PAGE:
Since they use their knuckles and fingertips for counting, they can count only up to thirty-eight. (They count three knuckles on each finger but only two on the thumb.) Counting begins with the knuckle at the base of the left little finger, moves out to the tip, continues starting with the knuckle at the base of the ring finger, and so forth. Each hand thus provides nineteen units. Every knuckle and every fingertip has its own name, and those names are also the names of the numbers. They have, however, no names for the toes, and, while they do speak of the arms and the legs, they use one and the same word to name the ankles, knees, wrists, and elbows.
"Correct" social behavior among the Jiukiukwe is entirely a matter of doing and saying the right thing to the right relative under the right circumstances. Accordingly, the vocabulary and grammar of kinship are very large and complex. They have separate words for every possible degree of familial relationship. Not only, for instance, is there a special word for the oldest son of your mother's next youngest sister, but there is yet another word for him should he have reached that estate through the death of some older brother. In either case, he is called by still another name until sunset on a day when he has found a dead fish. However, since all the Jiukiukwe are related to one another in some precisely nameable way, they have no need for words that mean things like "family" or "relative" or "kinship."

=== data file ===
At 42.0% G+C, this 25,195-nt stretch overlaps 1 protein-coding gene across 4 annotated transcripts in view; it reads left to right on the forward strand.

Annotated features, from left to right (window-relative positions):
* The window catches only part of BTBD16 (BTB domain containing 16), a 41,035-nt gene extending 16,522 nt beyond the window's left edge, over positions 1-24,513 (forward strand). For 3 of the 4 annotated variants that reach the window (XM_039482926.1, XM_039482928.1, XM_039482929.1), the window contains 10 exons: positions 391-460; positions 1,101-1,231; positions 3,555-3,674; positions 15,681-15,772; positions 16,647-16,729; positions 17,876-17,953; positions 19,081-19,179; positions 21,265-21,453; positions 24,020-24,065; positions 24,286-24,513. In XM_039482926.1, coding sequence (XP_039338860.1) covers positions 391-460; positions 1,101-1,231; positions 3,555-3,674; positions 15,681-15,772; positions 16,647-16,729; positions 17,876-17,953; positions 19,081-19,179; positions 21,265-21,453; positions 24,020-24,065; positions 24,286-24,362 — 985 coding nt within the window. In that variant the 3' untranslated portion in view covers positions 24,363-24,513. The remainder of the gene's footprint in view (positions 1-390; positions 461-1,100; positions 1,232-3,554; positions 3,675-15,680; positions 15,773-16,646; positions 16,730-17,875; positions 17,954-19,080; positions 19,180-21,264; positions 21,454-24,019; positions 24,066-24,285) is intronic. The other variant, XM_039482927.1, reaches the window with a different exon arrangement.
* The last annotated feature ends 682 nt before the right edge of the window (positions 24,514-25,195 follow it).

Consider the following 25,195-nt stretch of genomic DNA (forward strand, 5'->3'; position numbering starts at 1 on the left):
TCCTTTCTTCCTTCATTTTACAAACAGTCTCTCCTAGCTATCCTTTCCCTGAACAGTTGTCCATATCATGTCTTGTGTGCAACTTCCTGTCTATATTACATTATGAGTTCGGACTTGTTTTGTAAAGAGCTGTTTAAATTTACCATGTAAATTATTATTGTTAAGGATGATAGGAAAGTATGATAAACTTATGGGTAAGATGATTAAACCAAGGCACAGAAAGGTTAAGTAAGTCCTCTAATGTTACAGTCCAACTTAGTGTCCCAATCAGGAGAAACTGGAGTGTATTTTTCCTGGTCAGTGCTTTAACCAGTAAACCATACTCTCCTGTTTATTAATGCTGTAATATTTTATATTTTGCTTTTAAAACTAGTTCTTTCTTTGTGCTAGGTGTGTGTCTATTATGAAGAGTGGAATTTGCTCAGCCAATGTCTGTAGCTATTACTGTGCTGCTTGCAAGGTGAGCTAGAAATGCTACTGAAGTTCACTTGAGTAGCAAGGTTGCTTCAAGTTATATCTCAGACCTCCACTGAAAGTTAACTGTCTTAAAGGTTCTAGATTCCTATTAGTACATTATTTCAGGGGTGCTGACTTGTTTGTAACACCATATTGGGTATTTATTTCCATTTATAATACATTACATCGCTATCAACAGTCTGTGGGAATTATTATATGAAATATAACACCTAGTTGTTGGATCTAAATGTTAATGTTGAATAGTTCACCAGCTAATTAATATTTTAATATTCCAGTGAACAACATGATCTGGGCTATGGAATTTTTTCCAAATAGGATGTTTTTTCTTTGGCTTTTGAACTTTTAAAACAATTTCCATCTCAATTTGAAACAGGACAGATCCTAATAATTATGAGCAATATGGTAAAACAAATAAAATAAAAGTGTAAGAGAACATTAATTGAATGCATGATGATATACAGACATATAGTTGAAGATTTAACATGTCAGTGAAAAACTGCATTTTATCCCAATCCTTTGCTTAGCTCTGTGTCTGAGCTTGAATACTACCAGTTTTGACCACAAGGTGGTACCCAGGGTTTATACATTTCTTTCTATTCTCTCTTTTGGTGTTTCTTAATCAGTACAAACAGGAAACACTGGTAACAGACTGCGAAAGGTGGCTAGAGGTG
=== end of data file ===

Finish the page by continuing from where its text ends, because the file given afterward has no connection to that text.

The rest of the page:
There is a curious thing about the way they use their verbs. They have, of course, both passive and active forms, but they consider it a serious breach of etiquette amounting almost to sacrilege to use the active form when speaking of persons. In a child, the use of the active voice in the first person singular is taken somewhat less seriously, but it is still discouraged as a mark of arrogance or aggressiveness. Indeed, their words for "angry" and "insane" both contain an element of the ending that goes with the first person singular in that conjugation most often used by young children. They do not say: "I am eating my worm." They say rather: "With regard to the worm unto me, there is an occasion of eating." Animals and objects, however, are normally found as subjects of active verbs. The sun rises and the worm crawls, subject only to those forms available to that person who is saying those things and to whom he says them.
Their language sounds terribly complicated, and it is. It is every bit as complicated as English, or any other language, for that matter. All languages are complicated beyond hope of complete description. When it seems to us that German is less difficult to learn than Arabic, what we have noticed is not that German is less complicated than Arabic but that German is the more like English. Speaking his language is the most complicated thing a human being does, and should he undertake to go even further and learn to read and write it, he multiplies one infinitude of complications by another. It is an awesome marvel that anyone can do any of these things, never mind do them well.